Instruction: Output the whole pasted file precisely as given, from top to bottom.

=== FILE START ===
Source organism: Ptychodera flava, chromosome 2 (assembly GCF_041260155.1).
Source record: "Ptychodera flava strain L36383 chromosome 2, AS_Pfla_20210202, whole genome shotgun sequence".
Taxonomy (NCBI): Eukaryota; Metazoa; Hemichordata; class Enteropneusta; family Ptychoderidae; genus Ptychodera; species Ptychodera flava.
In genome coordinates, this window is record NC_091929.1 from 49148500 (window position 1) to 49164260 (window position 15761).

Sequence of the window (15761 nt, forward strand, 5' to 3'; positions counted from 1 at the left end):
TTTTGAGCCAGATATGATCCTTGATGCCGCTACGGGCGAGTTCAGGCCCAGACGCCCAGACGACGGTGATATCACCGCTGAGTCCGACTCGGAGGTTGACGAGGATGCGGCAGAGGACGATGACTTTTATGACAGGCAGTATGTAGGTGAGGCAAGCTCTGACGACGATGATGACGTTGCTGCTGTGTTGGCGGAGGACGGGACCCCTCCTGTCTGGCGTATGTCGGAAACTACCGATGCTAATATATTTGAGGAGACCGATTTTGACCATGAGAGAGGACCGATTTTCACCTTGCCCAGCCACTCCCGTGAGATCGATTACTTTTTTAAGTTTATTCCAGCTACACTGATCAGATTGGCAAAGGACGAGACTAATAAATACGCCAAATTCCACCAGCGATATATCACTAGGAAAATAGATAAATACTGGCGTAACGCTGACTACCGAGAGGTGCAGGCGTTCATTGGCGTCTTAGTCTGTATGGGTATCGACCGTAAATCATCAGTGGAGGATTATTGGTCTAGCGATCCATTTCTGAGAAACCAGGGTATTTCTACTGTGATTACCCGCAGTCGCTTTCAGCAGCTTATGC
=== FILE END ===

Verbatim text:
Source organism: Ptychodera flava, chromosome 2 (assembly GCF_041260155.1).
Source record: "Ptychodera flava strain L36383 chromosome 2, AS_Pfla_20210202, whole genome shotgun sequence".
Taxonomy (NCBI): Eukaryota; Metazoa; Hemichordata; class Enteropneusta; family Ptychoderidae; genus Ptychodera; species Ptychodera flava.
In genome coordinates, this window is record NC_091929.1 from 49148500 (window position 1) to 49164260 (window position 15761).

Sequence of the window (15761 nt, forward strand, 5' to 3'; positions counted from 1 at the left end):
TTTTGAGCCAGATATGATCCTTGATGCCGCTACGGGCGAGTTCAGGCCCAGACGCCCAGACGACGGTGATATCACCGCTGAGTCCGACTCGGAGGTTGACGAGGATGCGGCAGAGGACGATGACTTTTATGACAGGCAGTATGTAGGTGAGGCAAGCTCTGACGACGATGATGACGTTGCTGCTGTGTTGGCGGAGGACGGGACCCCTCCTGTCTGGCGTATGTCGGAAACTACCGATGCTAATATATTTGAGGAGACCGATTTTGACCATGAGAGAGGACCGATTTTCACCTTGCCCAGCCACTCCCGTGAGATCGATTACTTTTTTAAGTTTATTCCAGCTACACTGATCAGATTGGCAAAGGACGAGACTAATAAATACGCCAAATTCCACCAGCGATATATCACTAGGAAAATAGATAAATACTGGCGTAACGCTGACTACCGAGAGGTGCAGGCGTTCATTGGCGTCTTAGTCTGTATGGGTATCGACCGTAAATCATCAGTGGAGGATTATTGGTCTAGCGATCCATTTCTGAGAAACCAGGGTATTTCTACTGTGATTACCCGCAGTCGCTTTCAGCAGCTTATGC